The wallet-like instrument can be ‘recharged/replenished’ when consumers are online and its upper limit is INR 2,000
The payments can be made without an additional factor of authentication i.e. without the need for OTPs
The move is aimed to increase the adoption and boost the success rate of low-value UPI transactions that otherwise utilise banks’ network bandwidth
The Reserve Bank of India (RBI) has issued a framework to enable small value digital payments in offline mode. Users will now be able to make small transactions (within INR 200) offline (without the use of internet or telecom connectivity) using channels or instruments such as cards, wallets and mobile devices.
A prominent feature of the new offline-first payment mechanism includes a wallet-like instrument that consumers can ‘recharge/replenish’ when they are online. The upper limit of the wallet is INR 2,000.
The regulator has stated that payment instruments will be enabled for offline transactions based on the explicit consent of the customer. The payments can be made without an ‘Additional Factor of Authentication (AFA)’ i.e. without the need for OTPs.
Moreover, banks, payment gateways and payment apps are not liable to send alerts on a real-time basis, rather they can send an aggregated statement. “However, details of each transaction shall be adequately conveyed,” RBI said in the framework.
In case of failure of transactions, even on the merchant’s point, the banks shall be held liable, it said.
The Need For Small Value Payments In Offline Mode
RBI has previously maintained that 50% of the transactions through UPI were below INR 200. While the use of UPI for low-value transactions signifies that the real-time payments’ service is quite the go-to digital feature for Indians, it consumes significant system capacity and bank resources. It also leads to customer inconvenience due to transaction failures because of issues related to connectivity.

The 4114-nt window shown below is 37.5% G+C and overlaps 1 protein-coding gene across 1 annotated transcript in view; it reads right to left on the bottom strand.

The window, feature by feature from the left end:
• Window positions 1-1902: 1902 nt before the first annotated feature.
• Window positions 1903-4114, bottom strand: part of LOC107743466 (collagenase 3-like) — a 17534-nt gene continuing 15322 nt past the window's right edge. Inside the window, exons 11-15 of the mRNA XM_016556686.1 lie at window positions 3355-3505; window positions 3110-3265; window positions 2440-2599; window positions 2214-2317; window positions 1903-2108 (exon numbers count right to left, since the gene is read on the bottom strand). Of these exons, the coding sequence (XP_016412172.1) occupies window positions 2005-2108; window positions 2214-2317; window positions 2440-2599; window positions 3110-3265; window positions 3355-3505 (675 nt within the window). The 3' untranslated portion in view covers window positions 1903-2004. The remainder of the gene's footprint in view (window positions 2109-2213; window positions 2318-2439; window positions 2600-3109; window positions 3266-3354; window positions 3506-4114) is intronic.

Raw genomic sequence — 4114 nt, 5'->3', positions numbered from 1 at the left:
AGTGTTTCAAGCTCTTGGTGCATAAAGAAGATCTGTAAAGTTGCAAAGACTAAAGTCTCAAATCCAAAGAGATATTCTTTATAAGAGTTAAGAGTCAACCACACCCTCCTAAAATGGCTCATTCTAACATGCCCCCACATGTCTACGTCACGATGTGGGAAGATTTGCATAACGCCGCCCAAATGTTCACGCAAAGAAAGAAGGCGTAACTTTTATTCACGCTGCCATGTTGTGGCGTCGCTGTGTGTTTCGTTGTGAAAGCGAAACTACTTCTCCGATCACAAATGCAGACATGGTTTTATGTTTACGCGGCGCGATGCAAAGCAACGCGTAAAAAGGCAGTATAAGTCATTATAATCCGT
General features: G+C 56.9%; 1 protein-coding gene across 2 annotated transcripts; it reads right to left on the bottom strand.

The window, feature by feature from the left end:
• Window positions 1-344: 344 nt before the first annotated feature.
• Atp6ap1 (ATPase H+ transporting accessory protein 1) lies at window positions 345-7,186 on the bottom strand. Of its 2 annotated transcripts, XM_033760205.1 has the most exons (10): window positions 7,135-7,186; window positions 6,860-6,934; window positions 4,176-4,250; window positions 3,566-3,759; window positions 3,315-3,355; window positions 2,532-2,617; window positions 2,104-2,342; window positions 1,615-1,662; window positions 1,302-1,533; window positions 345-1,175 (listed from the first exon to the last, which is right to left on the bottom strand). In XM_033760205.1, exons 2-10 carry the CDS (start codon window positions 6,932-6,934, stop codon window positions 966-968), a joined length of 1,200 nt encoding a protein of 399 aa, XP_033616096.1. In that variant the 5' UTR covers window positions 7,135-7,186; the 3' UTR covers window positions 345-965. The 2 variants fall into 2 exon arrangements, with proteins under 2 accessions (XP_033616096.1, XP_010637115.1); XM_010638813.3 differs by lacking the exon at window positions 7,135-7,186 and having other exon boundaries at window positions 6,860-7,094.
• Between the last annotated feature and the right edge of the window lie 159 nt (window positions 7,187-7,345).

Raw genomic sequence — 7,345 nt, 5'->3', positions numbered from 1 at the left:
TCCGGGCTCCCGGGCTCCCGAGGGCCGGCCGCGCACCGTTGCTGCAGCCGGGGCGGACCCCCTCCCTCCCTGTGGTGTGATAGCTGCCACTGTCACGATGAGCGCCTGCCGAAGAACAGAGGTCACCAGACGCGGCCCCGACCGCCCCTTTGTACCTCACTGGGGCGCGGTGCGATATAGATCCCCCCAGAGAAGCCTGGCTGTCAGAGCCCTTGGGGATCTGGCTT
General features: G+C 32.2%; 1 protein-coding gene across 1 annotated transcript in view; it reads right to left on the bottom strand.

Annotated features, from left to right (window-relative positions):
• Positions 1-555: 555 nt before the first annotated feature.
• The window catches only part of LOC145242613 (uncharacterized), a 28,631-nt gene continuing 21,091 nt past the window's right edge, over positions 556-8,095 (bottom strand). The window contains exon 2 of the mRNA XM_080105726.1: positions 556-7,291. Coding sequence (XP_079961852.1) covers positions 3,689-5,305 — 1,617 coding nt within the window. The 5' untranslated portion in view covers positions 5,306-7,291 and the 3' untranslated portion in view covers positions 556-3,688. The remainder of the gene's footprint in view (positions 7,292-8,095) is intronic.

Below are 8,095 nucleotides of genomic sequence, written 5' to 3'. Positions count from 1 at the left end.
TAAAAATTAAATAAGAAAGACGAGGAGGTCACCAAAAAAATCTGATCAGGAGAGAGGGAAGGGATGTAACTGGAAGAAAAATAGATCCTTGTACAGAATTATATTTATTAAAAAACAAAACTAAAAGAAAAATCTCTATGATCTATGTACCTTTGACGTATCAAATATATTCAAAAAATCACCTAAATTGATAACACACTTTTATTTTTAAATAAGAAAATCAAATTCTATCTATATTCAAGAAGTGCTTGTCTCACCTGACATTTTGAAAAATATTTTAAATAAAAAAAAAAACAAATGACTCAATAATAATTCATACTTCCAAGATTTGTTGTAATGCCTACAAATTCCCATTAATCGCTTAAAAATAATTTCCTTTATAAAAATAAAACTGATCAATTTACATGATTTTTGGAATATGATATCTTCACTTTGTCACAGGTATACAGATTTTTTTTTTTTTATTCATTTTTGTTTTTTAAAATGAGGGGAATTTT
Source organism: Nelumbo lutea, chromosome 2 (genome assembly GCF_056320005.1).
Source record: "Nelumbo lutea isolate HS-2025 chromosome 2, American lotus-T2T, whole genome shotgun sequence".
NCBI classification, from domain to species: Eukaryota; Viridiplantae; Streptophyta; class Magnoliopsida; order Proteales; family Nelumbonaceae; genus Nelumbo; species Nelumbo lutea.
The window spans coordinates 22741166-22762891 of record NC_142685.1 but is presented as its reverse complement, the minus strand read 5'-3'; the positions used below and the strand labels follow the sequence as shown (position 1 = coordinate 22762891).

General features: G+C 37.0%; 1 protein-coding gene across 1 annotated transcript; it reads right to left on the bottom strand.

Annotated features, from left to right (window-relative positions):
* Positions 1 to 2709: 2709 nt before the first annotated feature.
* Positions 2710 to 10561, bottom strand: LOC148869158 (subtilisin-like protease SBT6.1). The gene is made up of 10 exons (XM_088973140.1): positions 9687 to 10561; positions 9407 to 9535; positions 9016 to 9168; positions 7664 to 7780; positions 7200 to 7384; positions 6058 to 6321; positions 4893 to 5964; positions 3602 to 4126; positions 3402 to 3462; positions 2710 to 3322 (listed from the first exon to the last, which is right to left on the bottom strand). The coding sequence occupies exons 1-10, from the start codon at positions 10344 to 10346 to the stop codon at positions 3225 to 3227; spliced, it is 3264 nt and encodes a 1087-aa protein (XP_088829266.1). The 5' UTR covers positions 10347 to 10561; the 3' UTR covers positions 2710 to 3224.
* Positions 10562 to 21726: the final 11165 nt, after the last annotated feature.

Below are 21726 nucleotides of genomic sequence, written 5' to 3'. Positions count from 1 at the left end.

In a bid to ease the process of small value transactions, RBI had piloted a simpler process for these transactions between September 2020 and July 2021. Through an ‘on-device’ wallet in the UPI app, the apex bank proposed to increase the adoption and boost the success rate of low-value UPI transactions that otherwise utilise network bandwidth.
That is, it aimed to conserve banks’ system resources, without any change in the transaction experience for the user — quite similar to a wallet system that Paytm, Amazon Pay and PhonePe offer — but in an offline setup.
Not only that, in a bid to widen the reach of digital payments in the country, the RBI has further proposed to introduce UPI for feature phone users. It observed that around 74 Cr mobile phone users have smartphones in the country out of the total 118 mobile users. Thus, it aims to bring a significant number of feature phone users in the country under the digital payments’ ambit.